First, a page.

Martin Clark: Ok so I'll try the pin 8 stuff. Why should I connect it further not near the chip? To get some natural damping from the impedance of PCB traces?
What's your point of view on the impedance matching point?

Pigletsdad: Thank you, I knew that before but never had the chance to see someone explaining it that clearly.
I know that, from the dac's output point of view, we should see zero (or the lowest possible anyway). That's fine.

But from the - pin of the opamp, I do not consider this in- pin as a virtual ground. I look at the impedance around this, and it is the feedback loop R (say 3k) in parallel with the DAC's output impedance that is in series with the equivalent current source(that is, well, I don't really know).

So should I find this value to have the same on the noninverting input (between ground and in+)? I read on a datasheet that it improved DC performance (but I don't care about DC performance). On the other hand, as it adds impedance at the inputs of the opamp, noise rises. But having matched impedances reduces noise too. So from the noise point of view, it has to be chosen from graphs on the datasheet. If these impedances are very low, then we benefit (from a noise point of view) of matching impedances. Otherwise, me loose some performance.
But appart from noise issues that can be determined quite simply from the graph, does it improves/ changes anything? If it improves DC performance, chances are it will improve low frequency performance.

But it may have some drawbacks too.

And I fear using a jumper to keep this option on the printed board to choose between matched/direct ground, because a good direct ground is a close via or direct strip to ground

I hope I was clear, I'm a bit tired :/

Thanks,
Nicolas
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Old 12th November 2008, 11:06 PM   #6
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Regarding the opamp impedances:

When using negative feedback around an amplifier with infinite (very very large) open loop gain, the net result is a forced condition whereby the voltage between the + and - inputs is very small, essentially zero.

So if the + input is at circuit common, the - input is considered to be at what is called "virtual ground", because the amplifier itself forces this.

Also, a current output DAC is an (ideally) infinite impedance in parallel with an ideal current source, equivalent to a voltage source in series with a zero impedance. So, the current the DAC forces out, in order to work optimally, wants a zero ohm load resistance. The higher the load, the more voltage must be developed across the load, and the more current is "lost" through the parallel source impedance. This equates to a form of distortion, in laymen's terms.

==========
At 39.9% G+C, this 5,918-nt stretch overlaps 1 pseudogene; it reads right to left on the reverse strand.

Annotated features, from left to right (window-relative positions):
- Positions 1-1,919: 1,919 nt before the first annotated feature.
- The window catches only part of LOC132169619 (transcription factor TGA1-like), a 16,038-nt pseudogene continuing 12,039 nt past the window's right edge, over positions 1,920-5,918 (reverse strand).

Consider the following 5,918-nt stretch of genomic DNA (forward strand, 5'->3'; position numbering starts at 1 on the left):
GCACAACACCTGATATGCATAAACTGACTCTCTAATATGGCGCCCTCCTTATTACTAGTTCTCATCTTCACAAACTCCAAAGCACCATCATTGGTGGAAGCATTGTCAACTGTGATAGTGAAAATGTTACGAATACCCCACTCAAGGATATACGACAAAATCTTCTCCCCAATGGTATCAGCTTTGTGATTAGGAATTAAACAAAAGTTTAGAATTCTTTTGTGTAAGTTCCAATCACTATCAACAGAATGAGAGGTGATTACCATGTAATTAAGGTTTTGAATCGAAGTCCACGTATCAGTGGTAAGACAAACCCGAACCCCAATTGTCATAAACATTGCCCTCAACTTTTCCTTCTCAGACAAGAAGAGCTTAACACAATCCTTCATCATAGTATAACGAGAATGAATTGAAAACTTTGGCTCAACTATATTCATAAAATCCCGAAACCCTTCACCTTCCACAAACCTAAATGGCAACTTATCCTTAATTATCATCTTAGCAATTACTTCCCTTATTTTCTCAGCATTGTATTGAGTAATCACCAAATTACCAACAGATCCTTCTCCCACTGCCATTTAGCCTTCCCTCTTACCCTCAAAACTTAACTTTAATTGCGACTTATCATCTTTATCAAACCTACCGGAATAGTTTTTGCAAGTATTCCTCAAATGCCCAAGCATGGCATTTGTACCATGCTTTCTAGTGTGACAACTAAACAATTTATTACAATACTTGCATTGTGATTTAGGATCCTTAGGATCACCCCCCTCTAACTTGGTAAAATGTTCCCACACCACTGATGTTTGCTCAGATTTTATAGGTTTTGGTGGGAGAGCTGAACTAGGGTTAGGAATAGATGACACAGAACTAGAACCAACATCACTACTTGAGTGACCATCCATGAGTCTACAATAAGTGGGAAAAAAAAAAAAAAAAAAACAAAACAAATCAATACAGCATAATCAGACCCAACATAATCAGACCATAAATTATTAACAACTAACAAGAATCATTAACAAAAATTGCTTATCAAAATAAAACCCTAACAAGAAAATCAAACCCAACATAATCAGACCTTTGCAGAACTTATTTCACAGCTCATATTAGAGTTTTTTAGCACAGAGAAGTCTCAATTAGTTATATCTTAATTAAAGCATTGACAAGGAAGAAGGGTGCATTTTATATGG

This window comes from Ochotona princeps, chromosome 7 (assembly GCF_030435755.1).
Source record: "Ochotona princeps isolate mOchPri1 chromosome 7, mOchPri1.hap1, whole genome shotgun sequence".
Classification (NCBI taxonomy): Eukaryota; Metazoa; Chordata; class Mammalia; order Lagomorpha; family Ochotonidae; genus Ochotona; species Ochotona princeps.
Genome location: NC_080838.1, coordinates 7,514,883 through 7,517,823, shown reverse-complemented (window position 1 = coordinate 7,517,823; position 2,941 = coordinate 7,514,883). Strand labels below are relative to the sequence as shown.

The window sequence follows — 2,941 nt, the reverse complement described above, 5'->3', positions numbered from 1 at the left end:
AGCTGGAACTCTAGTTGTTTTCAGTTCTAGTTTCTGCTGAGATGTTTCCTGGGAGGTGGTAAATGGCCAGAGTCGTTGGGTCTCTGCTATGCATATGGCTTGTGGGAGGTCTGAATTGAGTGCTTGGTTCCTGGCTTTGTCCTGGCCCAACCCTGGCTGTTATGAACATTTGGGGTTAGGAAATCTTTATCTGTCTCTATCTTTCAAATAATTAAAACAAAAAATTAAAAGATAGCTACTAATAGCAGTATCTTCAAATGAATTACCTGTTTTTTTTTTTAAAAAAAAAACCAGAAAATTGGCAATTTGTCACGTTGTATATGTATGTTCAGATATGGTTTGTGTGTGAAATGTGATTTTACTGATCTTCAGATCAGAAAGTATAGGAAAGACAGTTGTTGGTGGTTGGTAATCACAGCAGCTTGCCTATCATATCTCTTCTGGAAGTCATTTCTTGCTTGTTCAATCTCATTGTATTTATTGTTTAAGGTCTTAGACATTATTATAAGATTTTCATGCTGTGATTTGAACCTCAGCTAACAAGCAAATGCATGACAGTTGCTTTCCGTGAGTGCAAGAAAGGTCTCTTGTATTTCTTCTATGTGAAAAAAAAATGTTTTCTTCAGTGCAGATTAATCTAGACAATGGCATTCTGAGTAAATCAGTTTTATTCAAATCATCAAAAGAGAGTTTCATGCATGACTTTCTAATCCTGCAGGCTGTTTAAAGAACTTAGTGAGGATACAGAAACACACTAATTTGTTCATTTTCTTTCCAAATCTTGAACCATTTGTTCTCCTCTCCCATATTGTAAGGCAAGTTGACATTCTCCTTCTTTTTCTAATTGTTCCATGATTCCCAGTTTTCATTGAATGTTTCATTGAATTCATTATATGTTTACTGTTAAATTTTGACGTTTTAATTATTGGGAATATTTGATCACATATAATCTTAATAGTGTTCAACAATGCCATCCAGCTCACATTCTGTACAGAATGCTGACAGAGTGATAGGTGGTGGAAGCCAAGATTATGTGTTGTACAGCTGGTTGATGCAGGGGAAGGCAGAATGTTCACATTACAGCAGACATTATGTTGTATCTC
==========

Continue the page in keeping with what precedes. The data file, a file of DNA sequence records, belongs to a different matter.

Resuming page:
When the DAC outputs a current, the amplifier forces the - node to circuit common potential. The only way this is possible is for the amplifier to put out a voltage equal to I*Rf, where Rf is the feedback resistor. So whatever the DAC sources out as current, the opamp sinks by outputting the necessary voltage. This is how you force the DAC to see a zero ohm load; it doesn't have to perform any work; the opamp performs it.

As far as source impedances, you offset input bias currents by inserting a resistor in the + input, such that it is equal to the source impedance as seen by the - input. But the Thevenin equivalent source impedance of the DAC is zero ohms (or very low). In parallel with the feedback resistor, you end up with zero. So the resistor value at the + input should be zero. Most input bias currents are small enough anyway that you could negate this procedure anyway, especially if using a FET input opamp.
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Old 13th November 2008, 12:55 PM   #7
NeoY2k is offline NeoY2k  France
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Hi,
Thank you very much. When I said "current source in series with eq resistor" I meant voltage in series with eq resistor, sorry, was tired. Other than that, I'm fine with opamps, fortunately xD

But I wasn't aware that a DAC's impedance would be as low as you said!

This nonideal zero impedances was my problem.
I had heard about a hundred of ohms or more!
But you seem to say I'm wrong.
Do you know what order of magnitude they are actually?

And yes, you're probably right in saying that, as the impedance is low and bias currents should be very low too, this in+ resistor would likely be useless.

Thank you very much for your very clear explanation!

Now just to know: if some people here have ideas about the output impedance of some DACs.... (not given in my datasheet, of course...).